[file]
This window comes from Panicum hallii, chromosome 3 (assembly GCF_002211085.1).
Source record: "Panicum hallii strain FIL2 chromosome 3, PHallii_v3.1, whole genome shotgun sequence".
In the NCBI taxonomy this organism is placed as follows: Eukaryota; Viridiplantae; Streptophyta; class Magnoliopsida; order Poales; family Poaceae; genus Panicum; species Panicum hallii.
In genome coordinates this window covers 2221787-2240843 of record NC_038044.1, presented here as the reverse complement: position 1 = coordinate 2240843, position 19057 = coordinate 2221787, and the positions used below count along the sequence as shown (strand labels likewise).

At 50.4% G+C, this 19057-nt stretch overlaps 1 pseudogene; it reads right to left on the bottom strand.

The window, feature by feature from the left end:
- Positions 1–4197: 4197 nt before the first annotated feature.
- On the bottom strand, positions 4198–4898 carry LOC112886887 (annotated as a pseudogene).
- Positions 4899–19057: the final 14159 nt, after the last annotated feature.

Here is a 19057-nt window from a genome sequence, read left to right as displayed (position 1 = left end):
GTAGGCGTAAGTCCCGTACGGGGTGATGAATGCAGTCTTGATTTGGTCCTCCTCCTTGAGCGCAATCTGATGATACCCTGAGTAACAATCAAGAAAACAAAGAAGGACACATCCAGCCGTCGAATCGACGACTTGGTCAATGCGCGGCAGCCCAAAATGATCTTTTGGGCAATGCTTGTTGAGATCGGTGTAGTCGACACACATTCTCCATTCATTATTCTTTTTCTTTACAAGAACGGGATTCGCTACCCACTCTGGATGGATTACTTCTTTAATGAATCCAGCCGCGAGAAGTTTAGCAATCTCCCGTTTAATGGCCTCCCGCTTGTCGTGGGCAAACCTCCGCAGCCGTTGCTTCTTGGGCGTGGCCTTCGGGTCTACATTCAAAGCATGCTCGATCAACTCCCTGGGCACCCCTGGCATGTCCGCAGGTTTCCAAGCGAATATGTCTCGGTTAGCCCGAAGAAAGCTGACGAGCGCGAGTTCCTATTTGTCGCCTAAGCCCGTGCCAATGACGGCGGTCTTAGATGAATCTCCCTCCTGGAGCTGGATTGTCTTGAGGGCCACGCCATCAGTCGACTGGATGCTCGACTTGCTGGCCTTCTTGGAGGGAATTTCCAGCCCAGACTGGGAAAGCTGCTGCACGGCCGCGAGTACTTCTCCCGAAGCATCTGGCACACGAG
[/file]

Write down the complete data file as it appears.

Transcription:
This window comes from Panicum hallii, chromosome 3 (assembly GCF_002211085.1).
Source record: "Panicum hallii strain FIL2 chromosome 3, PHallii_v3.1, whole genome shotgun sequence".
In the NCBI taxonomy this organism is placed as follows: Eukaryota; Viridiplantae; Streptophyta; class Magnoliopsida; order Poales; family Poaceae; genus Panicum; species Panicum hallii.
In genome coordinates this window covers 2221787-2240843 of record NC_038044.1, presented here as the reverse complement: position 1 = coordinate 2240843, position 19057 = coordinate 2221787, and the positions used below count along the sequence as shown (strand labels likewise).

At 50.4% G+C, this 19057-nt stretch overlaps 1 pseudogene; it reads right to left on the bottom strand.

The window, feature by feature from the left end:
- Positions 1–4197: 4197 nt before the first annotated feature.
- On the bottom strand, positions 4198–4898 carry LOC112886887 (annotated as a pseudogene).
- Positions 4899–19057: the final 14159 nt, after the last annotated feature.

Here is a 19057-nt window from a genome sequence, read left to right as displayed (position 1 = left end):
GTAGGCGTAAGTCCCGTACGGGGTGATGAATGCAGTCTTGATTTGGTCCTCCTCCTTGAGCGCAATCTGATGATACCCTGAGTAACAATCAAGAAAACAAAGAAGGACACATCCAGCCGTCGAATCGACGACTTGGTCAATGCGCGGCAGCCCAAAATGATCTTTTGGGCAATGCTTGTTGAGATCGGTGTAGTCGACACACATTCTCCATTCATTATTCTTTTTCTTTACAAGAACGGGATTCGCTACCCACTCTGGATGGATTACTTCTTTAATGAATCCAGCCGCGAGAAGTTTAGCAATCTCCCGTTTAATGGCCTCCCGCTTGTCGTGGGCAAACCTCCGCAGCCGTTGCTTCTTGGGCGTGGCCTTCGGGTCTACATTCAAAGCATGCTCGATCAACTCCCTGGGCACCCCTGGCATGTCCGCAGGTTTCCAAGCGAATATGTCTCGGTTAGCCCGAAGAAAGCTGACGAGCGCGAGTTCCTATTTGTCGCCTAAGCCCGTGCCAATGACGGCGGTCTTAGATGAATCTCCCTCCTGGAGCTGGATTGTCTTGAGGGCCACGCCATCAGTCGACTGGATGCTCGACTTGCTGGCCTTCTTGGAGGGAATTTCCAGCCCAGACTGGGAAAGCTGCTGCACGGCCGCGAGTACTTCTCCCGAAGCATCTGGCACACGAG